This is supposed to be a big year for identity management. IDC thinks we might all be logging onto the corporate network with our Facebook logins. Wired Magazine has declared passwords dead. BYOD is forcing IT to integrate personal devices that are used outside of the office by multiple parties. And every hardware vendor seems to offer its own proprietary biometric scanner that no one ever uses.
Identity management is a mess, but it's an important mess. There's just too much sensitive data being aggregated online for criminals to ignore. So what does this mean to you in 2013?
Let's start with IDC. In late 2012, the company predicted "that many more enterprises, and the security software and services vendors that serve them, will use the identity management systems of Facebook, Google, Yahoo!, Microsoft, and other consumer social networks and cloud services as a new foundation for enterprise authentication." While this makes an interesting conversation starter, it's a non-issue for most enterprises. To be fair, the OAuth standard used by social networks has some pretty interesting features, but migrating to such a system doesn't solve the primary problem of keeping your data safe. This one is safe to ignore.
So what does keep your data safe? Passwords, the long-time bedrock of identity management. Wired Magazine's article brought up some important concerns about them. Faster computers, lazy users, and more efficient data sharing among criminals have made passwords almost trivial to circumvent. If bad guys with enough resources want in, nearly all consumer-accessible systems and the majority of corporate systems can be compromised. Forrester Research has some excellent ideas about mitigating risk without throwing the system away, but even they admit that, ultimately, passwords are insufficient. But are passwords going away? Not a chance. Users understand them, IT departments know how to manage them, and they're hardware-independent. Passwords are fine. They just need a boost.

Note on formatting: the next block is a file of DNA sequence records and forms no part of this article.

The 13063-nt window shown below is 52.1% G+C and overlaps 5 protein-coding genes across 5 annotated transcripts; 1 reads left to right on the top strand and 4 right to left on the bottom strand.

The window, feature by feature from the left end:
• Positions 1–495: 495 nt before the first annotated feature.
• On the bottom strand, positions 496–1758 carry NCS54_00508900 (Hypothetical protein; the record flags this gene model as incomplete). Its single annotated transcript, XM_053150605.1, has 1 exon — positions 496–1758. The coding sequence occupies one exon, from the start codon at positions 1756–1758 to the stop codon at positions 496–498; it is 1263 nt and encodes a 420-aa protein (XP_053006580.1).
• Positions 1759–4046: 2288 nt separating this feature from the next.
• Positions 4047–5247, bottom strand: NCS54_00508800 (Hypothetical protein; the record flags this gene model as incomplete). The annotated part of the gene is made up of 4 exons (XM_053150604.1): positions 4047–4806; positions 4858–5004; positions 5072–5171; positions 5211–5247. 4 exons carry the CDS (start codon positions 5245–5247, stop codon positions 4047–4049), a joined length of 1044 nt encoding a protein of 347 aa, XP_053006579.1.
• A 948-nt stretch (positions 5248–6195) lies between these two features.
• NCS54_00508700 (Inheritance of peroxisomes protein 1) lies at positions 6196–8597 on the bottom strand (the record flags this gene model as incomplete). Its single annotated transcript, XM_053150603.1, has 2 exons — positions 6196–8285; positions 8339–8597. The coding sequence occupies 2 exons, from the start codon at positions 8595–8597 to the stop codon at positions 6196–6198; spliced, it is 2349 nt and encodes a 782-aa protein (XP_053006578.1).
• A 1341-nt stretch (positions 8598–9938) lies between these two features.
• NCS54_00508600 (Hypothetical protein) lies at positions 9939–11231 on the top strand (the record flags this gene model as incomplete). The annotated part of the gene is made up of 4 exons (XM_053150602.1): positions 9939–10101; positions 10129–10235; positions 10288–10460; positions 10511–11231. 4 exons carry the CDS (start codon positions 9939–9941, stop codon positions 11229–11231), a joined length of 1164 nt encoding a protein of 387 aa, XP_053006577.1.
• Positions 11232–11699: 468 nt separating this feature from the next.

And there's the real problem: single-factor authentication. Any system that relies on only one device is easy to dupe -- fake IDs have worked for decades. Adding a second authentication factor provides exponential security improvements, and forces criminals to expend a tremendous amount of effort. That's why bank cards require a PIN or a visual ID check at the point of sale. Two-factor authentication isn't perfect, as we learned from the Verizon employee who shipped his ID dongle to Chinese outsourcers. Still, it's a huge upgrade to traditional passwords, and if you're not using two-factor authentication (2FA), this is the year you should start.
What should your 2FA system look like? It's a bit murky, but think low-tech. Biometrics are out. Biometric scanners work reasonably well in retail locations (my gym has used a thumb print scan for more than a year now), but the economics of distributing hardware to a diverse workforce, syncing multiple device types, addressing privacy concerns, and supporting the whole system are a nightmare. For access to highly specific resources (e.g., a government lab or a specific piece of hardware), biometrics can make sense, but as an enterprise standard, don't expect to see it for years. There's also been a lot of talk about smart IDs. If you're based in Europe, this shows some promise, but the US is far from a solution. The federal government is working on a voluntary ID system, but it could be years before any products based on the standard hit the market, and a wave of privacy lawsuits is on its way.
Your security firm will have recommendations for what vets your situation best, but you're probably looking at distributing physical or virtual devices that generate unique, secondary passwords at user login. Activision Blizzard uses both physical and virtual (Android and iOS apps) 2FA for its Blizzard Authenticator program. Is there any reason a video game should have better security than your enterprise?